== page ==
Videogames Need Better Stories

Maybe it's because I'm a writer by trade, but I'm always incredibly disappointed when an otherwise interesting-looking game turns out to have a crummy story. This train of thought was encouraged by the most recent trailer for Ubisoft Montreal's long-awaited Watch Dogs, a title that seems to have generated nothing but positive impressions—even in spite of a worrying last minute delay—since its E3 2012 debut. Now, with the announcement of a new release date has come footage detailing the game's story. To say that it looks underwhelming would be putting it lightly. The new video is mostly boilerplate stuff—lots of explosions and fast-paced action— but, just outside the thrills and familiar hacking mechanics are plot details that look pretty dispiriting.

Watch Dogs
Watch Dogs

Watch Dogs' protagonist Aiden Pearce is on a mission of revenge. He saw something he shouldn't have seen and, given the shot of six-year-old Lena Pearce's grave in the game's trailer, is apparently out to get whoever is responsible for killing his daughter. Now, I can get over the dissonance between Pearce's early 30s appearance and late 50s, two-pack-a -day speaking voice; I can suspend my sense of disbelief and take the sci-fi version of near-future Chicago seriously; I'm not even too upset that the game's visuals don't look as hot as they did during the E3 reveal. I can't, however, allow myself to get excited about a storyline that seems to revolve around a character motivated by the death of a loved one to take down an evil group. This is because the "dead family revenge" plotline has become so thoroughly overused that its inclusion makes any sense of verisimilitude disappear immediately. Sure, the concept is relatable since all of us have people in our lives who we'd go to the ends of the earth for, but that doesn't make it any less of a rote choice for character motivation. As interesting as the idea of an Assassin's Creed-style romp through a cyberpunk American city is—and as willing to play Watch Dogs as I still am—it's an enormous disappointment that the game's story seems to have been given the short straw in terms of creative priorities.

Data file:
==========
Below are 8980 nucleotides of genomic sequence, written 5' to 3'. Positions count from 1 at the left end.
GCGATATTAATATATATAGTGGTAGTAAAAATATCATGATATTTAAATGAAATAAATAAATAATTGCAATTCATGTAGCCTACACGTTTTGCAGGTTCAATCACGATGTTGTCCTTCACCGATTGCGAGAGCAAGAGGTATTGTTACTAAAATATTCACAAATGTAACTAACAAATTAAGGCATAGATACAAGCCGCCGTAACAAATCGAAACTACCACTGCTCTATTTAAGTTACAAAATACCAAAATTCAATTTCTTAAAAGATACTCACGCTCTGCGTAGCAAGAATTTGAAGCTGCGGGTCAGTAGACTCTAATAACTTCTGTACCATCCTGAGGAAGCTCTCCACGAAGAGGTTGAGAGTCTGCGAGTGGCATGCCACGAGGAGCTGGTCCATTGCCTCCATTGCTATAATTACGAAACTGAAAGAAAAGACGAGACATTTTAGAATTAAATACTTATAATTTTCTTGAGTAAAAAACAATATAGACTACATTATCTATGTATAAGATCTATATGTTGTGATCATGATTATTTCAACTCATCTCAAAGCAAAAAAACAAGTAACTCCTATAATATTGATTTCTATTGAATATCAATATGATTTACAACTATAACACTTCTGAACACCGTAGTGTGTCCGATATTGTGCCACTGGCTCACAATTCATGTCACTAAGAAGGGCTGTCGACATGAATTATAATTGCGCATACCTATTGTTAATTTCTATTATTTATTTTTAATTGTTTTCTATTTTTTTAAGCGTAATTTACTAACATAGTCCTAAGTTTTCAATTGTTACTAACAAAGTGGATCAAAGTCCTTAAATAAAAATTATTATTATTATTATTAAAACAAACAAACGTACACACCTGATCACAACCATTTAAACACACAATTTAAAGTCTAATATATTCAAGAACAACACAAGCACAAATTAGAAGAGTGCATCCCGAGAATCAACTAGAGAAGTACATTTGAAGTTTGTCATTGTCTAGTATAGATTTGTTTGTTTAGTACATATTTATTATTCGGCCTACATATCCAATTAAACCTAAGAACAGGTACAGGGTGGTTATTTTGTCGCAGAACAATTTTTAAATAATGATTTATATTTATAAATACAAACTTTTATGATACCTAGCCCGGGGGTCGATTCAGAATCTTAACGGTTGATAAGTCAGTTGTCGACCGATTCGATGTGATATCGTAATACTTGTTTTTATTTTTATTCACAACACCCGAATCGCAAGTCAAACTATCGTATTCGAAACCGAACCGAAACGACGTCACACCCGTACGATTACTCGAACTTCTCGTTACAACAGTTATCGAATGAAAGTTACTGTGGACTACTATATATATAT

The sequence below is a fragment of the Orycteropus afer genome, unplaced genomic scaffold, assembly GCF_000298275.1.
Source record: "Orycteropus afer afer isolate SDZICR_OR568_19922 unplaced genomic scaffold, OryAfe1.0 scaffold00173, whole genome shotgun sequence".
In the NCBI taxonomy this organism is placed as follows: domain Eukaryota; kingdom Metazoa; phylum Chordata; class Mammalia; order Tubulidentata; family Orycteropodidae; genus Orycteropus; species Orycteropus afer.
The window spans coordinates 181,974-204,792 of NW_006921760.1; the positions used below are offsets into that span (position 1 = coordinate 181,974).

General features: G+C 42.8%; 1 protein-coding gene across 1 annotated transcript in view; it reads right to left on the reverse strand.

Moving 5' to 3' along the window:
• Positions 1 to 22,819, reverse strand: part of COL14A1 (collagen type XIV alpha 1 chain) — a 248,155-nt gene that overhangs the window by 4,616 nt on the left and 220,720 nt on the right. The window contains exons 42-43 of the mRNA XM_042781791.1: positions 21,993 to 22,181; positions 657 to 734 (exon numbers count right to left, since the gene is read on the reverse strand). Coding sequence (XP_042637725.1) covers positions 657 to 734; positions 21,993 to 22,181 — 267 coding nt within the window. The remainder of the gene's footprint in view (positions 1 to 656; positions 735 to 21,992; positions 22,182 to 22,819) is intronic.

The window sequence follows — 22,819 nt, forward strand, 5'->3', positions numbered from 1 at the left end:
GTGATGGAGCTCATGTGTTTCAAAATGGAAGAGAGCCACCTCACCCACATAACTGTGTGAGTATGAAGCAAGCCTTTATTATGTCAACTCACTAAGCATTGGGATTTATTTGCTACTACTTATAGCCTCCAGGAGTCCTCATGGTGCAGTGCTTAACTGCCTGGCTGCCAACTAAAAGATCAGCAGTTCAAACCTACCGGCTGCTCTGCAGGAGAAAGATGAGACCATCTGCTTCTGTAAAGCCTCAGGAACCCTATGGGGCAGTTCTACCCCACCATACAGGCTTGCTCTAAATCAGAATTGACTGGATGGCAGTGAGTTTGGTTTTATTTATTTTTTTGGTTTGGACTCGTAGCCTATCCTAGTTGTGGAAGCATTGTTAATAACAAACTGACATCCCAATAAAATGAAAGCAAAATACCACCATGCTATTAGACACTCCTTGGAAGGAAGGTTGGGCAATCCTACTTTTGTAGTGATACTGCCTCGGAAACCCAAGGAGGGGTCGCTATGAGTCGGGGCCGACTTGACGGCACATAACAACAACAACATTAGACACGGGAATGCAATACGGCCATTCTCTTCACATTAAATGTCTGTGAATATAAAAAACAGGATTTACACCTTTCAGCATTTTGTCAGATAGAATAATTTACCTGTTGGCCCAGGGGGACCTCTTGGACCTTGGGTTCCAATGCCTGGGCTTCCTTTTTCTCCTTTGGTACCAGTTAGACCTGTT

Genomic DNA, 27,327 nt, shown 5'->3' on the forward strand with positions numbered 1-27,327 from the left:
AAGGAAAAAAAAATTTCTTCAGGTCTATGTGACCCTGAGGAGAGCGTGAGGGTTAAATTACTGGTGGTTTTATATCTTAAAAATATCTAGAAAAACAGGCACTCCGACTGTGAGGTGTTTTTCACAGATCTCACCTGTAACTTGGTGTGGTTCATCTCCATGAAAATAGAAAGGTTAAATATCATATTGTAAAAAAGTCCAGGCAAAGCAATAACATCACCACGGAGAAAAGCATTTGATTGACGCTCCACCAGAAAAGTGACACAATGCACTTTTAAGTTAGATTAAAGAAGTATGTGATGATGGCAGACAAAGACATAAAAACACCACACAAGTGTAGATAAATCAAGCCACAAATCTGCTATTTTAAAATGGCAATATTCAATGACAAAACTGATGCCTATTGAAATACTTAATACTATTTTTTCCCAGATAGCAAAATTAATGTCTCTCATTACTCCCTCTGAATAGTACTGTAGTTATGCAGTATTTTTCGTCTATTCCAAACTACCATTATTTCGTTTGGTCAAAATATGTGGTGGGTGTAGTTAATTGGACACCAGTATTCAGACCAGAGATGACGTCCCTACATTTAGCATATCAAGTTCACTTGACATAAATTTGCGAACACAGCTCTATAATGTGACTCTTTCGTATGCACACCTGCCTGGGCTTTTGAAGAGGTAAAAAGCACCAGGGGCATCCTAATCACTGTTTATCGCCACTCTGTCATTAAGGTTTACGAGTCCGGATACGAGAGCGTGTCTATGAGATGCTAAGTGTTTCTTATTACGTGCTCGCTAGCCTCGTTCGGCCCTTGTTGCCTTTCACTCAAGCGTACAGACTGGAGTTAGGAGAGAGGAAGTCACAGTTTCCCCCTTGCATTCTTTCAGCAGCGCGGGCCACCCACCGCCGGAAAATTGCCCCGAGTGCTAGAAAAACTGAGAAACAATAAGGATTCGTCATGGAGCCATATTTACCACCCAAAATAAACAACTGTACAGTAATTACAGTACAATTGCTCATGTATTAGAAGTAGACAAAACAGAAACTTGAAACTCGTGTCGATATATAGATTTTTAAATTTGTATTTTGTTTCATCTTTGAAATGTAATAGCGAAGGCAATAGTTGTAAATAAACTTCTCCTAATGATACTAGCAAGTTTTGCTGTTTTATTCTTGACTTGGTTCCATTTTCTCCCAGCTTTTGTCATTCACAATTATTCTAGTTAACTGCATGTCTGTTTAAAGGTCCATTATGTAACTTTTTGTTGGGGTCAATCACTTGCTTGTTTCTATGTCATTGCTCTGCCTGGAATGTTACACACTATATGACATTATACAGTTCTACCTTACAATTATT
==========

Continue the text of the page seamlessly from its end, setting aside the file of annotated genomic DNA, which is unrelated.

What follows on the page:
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This is an all too common problem in videogames. Our best loved titles typically have interesting art design, quality soundtracks, and unique gameplay mechanics, but fall short in terms of narrative. As much fun as 2013's Crystal Dynamics developed Tomb Raider reboot was, even a game purportedly concerned with developing a more relatable Lara Croft stumbled more than it should have in the hands of a capable writer. Last year's Grand Theft Auto V was an impeccably detailed and finely honed experience that failed to make much of anything out of its novel three-viewpoint narrative conceit. Assassin's Creed IV: Black Flag improved on nearly every aspect of the previous entries to the series while seemingly forgetting to apply the same effort to the creation of a compelling plotline. The list of games like these—games constructed with compelling gameplay and lacklustre stories—goes on and on.

Assassin’s Creed IV: Black Flag
Assassin’s Creed IV: Black Flag

We demand excellence from almost every element of a videogame, but always seem to afford too much leniency to important aspects of the medium like narrative. A big-budget release with enjoyable gameplay and inconsistent visuals will be raked over the coals by critics while a fun title with a poor storyline is often recommended with very few caveats. I mean, it's definitely possible to enjoy a game with a bad story if the rest of the experience compensates for this fact. But this same sentiment applies to visual design, an aspect of game development that continues to progress at a rapid pace.

Watch Dogs may very well be able to pull off its tired-looking storyline far better than I'm currently expecting. I sure hope so, at least. But, even if the trailer was only a poor representation of what turns out to be a great videogame narrative, that doesn't mean the problem is solved. We have to expect more from the stories in our games if we want them to improve at the same rate as other design elements. Otherwise a disservice is being done to a medium with incredible narrative potential.